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Programme focuses on improving children’s rights

29 October 2004

Five-year work programme focuses on improving children’s rights

A Government action plan to tackle key human rights issues facing New Zealand’s young people has been released today. Coinciding with National Children’s Day this Sunday (31st October), the Ministry of Youth Development (MYD) has released the Government’s work programme on the United Nations Convention on the Rights of the Child (UNCROC), which examines important issues facing children and sets out what it will do about them over the next five years. A summary of the work plan, written for young people, is also being released.

As a party to UNCROC, the Government reports to the United Nations (UN) every five years, outlining what it is doing to improve children’s rights in New Zealand. It last reported in 2003.

MYD Acting General Manager Justine Auton said a five-year plan was sensible as some of the UN recommendations could not be addressed in a single year. “It shows the Government takes these recommendations seriously and will enable us to better plan and monitor children’s rights issues.”

Many government agencies, including the Ministries of Social Development, Justice, Education, and the New Zealand Defence Force are contributing to the work programme. The Government will report back to the UN back on its progress in 2008.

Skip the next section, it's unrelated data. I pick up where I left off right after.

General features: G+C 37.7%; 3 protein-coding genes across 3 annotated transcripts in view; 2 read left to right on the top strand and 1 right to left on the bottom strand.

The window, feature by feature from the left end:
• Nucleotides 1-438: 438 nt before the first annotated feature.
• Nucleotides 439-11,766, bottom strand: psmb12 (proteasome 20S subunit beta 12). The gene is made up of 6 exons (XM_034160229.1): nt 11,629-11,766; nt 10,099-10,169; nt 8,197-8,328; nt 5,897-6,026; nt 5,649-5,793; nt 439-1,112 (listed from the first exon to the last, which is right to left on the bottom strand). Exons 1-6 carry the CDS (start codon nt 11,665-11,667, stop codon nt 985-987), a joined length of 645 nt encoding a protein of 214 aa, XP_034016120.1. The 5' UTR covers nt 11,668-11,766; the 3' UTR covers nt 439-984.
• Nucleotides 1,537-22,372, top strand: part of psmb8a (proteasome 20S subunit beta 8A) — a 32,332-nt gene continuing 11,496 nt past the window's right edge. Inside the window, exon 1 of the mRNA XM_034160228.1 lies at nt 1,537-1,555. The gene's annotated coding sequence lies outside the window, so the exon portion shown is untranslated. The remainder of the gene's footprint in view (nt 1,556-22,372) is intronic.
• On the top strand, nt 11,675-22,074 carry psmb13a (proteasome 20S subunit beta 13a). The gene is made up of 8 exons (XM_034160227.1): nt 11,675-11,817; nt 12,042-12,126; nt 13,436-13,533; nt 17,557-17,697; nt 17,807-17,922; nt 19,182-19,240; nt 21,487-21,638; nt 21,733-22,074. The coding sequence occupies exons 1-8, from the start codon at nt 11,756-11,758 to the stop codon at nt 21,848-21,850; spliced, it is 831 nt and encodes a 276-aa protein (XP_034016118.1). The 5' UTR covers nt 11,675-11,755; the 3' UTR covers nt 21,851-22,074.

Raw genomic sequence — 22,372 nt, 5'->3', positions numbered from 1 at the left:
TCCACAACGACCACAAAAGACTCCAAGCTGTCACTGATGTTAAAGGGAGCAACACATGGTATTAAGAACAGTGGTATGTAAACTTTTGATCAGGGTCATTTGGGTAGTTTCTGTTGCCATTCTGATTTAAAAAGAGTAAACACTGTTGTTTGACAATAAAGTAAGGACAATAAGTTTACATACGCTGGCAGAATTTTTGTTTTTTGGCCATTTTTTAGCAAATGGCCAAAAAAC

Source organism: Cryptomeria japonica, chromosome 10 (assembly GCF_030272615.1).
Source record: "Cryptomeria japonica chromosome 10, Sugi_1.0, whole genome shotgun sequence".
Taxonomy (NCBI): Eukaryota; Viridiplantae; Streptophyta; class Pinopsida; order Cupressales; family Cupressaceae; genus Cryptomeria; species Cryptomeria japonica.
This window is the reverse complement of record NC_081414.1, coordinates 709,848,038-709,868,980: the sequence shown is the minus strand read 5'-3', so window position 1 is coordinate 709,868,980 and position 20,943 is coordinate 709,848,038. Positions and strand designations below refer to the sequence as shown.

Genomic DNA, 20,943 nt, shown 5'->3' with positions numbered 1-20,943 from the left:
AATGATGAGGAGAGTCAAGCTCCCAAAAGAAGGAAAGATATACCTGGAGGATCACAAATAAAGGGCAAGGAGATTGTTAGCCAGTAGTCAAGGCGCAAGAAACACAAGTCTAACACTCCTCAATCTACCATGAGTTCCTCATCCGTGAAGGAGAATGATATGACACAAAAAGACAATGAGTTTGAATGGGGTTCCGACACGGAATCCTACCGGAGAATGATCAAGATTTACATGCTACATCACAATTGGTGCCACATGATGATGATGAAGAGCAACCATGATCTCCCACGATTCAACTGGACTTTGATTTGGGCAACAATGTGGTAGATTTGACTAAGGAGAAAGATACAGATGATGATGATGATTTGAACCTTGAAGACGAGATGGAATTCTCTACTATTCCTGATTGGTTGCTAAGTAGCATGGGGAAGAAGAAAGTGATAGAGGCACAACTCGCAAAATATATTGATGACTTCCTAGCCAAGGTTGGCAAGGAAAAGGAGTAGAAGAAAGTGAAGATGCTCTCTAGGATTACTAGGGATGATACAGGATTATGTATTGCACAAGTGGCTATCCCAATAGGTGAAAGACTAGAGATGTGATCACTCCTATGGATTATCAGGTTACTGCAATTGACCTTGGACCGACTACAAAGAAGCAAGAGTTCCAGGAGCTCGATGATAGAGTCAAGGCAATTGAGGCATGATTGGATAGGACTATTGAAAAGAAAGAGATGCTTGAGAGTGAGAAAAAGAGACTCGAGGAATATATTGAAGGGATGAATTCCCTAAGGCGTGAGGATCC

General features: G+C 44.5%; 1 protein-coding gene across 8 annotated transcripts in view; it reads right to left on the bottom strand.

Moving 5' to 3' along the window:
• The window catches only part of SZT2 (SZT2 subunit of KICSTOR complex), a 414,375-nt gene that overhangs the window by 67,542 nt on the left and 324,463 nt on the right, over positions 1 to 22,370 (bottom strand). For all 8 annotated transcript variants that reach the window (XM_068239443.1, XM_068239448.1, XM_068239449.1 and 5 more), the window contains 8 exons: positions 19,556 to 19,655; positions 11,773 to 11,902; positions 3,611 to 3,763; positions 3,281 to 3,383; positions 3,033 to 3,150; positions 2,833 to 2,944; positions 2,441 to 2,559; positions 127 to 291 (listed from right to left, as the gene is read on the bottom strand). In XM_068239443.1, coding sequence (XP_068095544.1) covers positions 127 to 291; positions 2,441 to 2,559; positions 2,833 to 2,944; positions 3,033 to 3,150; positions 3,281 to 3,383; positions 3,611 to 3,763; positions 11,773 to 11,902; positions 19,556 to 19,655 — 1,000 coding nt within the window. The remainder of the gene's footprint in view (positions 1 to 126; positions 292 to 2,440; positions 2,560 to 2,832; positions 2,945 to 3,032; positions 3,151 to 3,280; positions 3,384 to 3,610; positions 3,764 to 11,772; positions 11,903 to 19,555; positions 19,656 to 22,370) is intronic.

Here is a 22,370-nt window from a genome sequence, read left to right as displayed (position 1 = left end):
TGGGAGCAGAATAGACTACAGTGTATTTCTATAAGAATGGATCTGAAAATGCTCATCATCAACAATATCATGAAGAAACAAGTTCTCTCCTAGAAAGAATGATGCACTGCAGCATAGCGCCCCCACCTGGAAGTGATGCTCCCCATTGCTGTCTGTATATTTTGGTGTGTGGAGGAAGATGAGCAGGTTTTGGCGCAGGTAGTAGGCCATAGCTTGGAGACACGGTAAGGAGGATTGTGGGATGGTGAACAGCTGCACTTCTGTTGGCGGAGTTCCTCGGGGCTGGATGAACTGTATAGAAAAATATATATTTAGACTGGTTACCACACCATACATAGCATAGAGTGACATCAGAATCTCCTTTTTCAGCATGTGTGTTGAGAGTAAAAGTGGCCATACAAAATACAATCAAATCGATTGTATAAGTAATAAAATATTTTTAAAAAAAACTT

“All New Zealand children should be able to enjoy the human rights guaranteed to them under UNCROC, and this work programme is an important step in making sure they do,” Ms Auton said. “It’s also fitting it has been released in time for Children’s Day, which is about celebrating our children and doing more to treasure and nurture them.”

Overall, New Zealand continues to make good progress towards improving the rights of children. Advances since 2003 include steps towards ceasing age-mixing in prisons, the launch of a parent support strategy, and work to address minimum age inconsistencies in our laws.

New activities include raising awareness of children’s employment rights and identifying ways to monitor children’s participation in work.

The work programme also responds to children’s issues the UN has identified as needing improvement. These include changing section 59 of the Crimes Act, which allows parents to use “reasonable force” to discipline children; and raising the minimum age of criminal prosecution, currently set at 10 years for murder and manslaughter.

In response, the Government has been actively reviewing section 59 and has launched a parent support strategy promoting non-physical discipline of children. It is also working to improve responses to serious offenders under 14 as part of a review of the minimum age of prosecution.

ENDS

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